Teaching Identity Through Literature

Teaching about identity politics is a difficult task for any teacher and very difficult when this discussion is with 8th graders in a predominately white (96.6%) upper middle class (average household income is $73, 053) community. Almost all of my students are similar in race, class, ethnicity, nationality, and culture and are similar to me as their teacher in these aspects. My students also enjoy the same music, sports teams, movies, television shows, clothes, and literature. If you were to observe my students you would notice the boys all wear $300 sneakers with jeans and hoodies and the girls wear Uggs and leggings and Vera Bradley backpacks, it is difficult to distinguish one student from the other.

However, like with all social groups there are small pockets of social groups that are being oppressed with in it and it is important to help them find their identity  which we can do through literature. Also important is to open the majorities’ eyes to the fact that there are other people in the world that don’t feel, look and act as they do. I always explain in the beginning of the school year that I have spina bifida and personally always had a difficult time with identity because of it. I have never really identified as having a disability or with others that have disabilities (when I went to a spina bifida support group once I felt bad for ever feeling sorry for myself and never went back) I also have a difficult time identifying with my peers who have never struggled with physical adversities. I have also always looked different having to wear leg and back braces, walking with a limp  I remember in middle school reading Judy Blume’s Deenie about a girl diagnosed with scoliosis (that I also have because many with spina bifida do) and for the first time not feeling so alone. Being in the minority in a social group is difficult, finding one’s identity is also, and trying to do so in the face of adversity is often impossible.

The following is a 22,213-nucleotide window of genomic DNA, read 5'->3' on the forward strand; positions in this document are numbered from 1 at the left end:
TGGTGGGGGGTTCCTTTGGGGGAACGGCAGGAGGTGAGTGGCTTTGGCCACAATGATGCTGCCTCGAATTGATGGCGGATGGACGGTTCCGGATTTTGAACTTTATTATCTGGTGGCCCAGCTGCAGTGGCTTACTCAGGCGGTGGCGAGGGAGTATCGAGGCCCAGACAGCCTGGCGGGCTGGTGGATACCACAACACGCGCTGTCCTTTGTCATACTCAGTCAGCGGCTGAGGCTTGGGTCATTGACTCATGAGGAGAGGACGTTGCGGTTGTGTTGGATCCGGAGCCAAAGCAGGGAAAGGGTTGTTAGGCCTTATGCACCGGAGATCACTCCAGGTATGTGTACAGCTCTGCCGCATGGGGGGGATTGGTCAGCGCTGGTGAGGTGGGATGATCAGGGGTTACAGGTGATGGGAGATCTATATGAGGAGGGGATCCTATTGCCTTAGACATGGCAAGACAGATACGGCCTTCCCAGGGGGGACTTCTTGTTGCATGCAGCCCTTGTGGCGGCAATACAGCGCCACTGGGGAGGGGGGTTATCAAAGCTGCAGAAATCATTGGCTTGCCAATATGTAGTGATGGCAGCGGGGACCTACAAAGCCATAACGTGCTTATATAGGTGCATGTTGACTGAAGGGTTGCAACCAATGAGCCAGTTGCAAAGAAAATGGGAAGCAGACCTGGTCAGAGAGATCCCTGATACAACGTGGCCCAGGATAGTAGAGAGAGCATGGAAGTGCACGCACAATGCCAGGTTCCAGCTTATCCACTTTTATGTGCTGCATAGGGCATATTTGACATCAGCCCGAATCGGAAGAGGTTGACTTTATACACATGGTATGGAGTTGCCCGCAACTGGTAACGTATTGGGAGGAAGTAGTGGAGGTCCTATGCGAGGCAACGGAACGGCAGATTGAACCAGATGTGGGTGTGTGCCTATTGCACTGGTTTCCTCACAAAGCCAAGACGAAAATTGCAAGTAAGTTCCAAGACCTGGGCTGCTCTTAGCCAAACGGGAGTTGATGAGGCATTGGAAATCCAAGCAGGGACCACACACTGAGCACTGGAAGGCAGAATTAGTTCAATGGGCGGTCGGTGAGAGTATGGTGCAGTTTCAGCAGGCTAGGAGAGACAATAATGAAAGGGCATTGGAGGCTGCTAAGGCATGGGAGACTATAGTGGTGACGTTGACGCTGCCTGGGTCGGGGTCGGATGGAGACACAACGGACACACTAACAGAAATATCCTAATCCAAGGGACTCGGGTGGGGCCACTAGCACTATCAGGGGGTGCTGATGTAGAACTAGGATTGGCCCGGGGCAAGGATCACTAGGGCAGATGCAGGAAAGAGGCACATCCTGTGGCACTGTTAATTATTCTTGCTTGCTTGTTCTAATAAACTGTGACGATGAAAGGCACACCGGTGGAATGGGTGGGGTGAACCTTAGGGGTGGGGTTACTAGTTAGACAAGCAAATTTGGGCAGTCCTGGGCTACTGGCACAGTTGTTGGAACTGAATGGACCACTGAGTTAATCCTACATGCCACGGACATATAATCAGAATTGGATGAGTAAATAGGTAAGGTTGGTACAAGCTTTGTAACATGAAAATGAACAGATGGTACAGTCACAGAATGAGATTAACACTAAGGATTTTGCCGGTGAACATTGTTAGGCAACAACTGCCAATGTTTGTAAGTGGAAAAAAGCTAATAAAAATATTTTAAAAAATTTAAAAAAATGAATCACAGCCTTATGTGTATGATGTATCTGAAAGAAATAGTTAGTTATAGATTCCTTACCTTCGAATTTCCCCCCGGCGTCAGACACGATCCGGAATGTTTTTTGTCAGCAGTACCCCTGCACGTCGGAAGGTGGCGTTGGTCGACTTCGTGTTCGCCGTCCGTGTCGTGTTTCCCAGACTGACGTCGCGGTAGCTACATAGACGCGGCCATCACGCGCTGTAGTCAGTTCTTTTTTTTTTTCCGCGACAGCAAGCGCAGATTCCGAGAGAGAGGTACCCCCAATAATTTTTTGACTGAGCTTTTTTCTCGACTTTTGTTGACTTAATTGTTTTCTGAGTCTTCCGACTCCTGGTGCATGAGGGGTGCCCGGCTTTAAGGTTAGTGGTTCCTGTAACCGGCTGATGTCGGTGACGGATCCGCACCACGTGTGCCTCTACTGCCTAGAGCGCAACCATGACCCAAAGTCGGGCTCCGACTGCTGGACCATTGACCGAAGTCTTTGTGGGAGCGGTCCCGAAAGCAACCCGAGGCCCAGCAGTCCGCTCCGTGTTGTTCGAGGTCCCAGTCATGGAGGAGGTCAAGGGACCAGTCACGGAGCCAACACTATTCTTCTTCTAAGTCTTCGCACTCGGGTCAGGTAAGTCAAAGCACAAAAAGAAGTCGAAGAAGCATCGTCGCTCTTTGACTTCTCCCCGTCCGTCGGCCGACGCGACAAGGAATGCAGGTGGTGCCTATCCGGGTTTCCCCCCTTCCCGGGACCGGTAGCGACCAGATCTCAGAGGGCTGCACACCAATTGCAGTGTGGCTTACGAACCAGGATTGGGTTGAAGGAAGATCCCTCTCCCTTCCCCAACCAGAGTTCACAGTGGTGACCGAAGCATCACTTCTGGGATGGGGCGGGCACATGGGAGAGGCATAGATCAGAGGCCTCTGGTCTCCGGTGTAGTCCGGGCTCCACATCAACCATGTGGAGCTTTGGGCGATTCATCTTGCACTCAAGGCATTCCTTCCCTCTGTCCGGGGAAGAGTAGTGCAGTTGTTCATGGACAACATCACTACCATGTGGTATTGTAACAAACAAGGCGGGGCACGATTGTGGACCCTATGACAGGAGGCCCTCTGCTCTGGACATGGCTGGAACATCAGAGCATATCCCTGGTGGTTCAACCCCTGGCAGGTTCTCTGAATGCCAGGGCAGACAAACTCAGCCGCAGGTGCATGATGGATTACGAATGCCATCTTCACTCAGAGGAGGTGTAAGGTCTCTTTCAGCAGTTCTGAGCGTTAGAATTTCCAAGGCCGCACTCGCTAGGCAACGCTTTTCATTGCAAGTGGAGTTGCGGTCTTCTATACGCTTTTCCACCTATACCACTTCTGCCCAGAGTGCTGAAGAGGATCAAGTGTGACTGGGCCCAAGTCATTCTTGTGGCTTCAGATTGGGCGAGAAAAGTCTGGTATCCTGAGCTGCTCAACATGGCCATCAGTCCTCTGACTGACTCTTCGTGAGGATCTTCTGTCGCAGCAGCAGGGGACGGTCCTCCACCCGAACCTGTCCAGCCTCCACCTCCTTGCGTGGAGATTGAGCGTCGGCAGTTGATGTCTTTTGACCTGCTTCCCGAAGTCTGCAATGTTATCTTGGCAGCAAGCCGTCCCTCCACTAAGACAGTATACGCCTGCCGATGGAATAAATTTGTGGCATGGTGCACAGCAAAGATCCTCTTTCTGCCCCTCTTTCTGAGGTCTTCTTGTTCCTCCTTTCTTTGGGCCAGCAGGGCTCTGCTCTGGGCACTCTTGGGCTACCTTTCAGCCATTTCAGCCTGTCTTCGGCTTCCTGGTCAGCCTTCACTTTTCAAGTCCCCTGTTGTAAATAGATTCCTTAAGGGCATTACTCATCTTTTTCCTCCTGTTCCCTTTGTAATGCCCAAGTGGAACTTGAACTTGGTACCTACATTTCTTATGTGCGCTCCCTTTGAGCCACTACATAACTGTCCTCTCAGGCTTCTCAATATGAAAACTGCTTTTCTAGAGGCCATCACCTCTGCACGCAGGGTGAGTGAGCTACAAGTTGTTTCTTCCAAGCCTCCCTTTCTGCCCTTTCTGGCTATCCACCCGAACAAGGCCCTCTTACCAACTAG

In the last two years I have seen the impossible happen with the acceptance of gay and transgender students in the classroom. This happens when the majority has been influenced by the beliefs, opinions, and views of a minority and in this situation the only way to do so is by raising consciousness. Raising consciousness in this situation is simply by students being comfortable enough in their environment and supported both at home and at school to be their authentic selves. In order to achieve this we need to ensure a safe, open, understanding, accepting, supportive, respectful, learning environment for all students.

At the middle school level one way to teach is this through literature. I have done this in my own classroom through reading the book The Misfits by James Howe. This novel revolves around a group of friends, one that is gay, which opens up a conversation in the classroom that does not often get discussed. This is the link to the book description and discussion questions. https://www.teachervision.com/tv/printables/simonschuster/Misfits_TG.pdf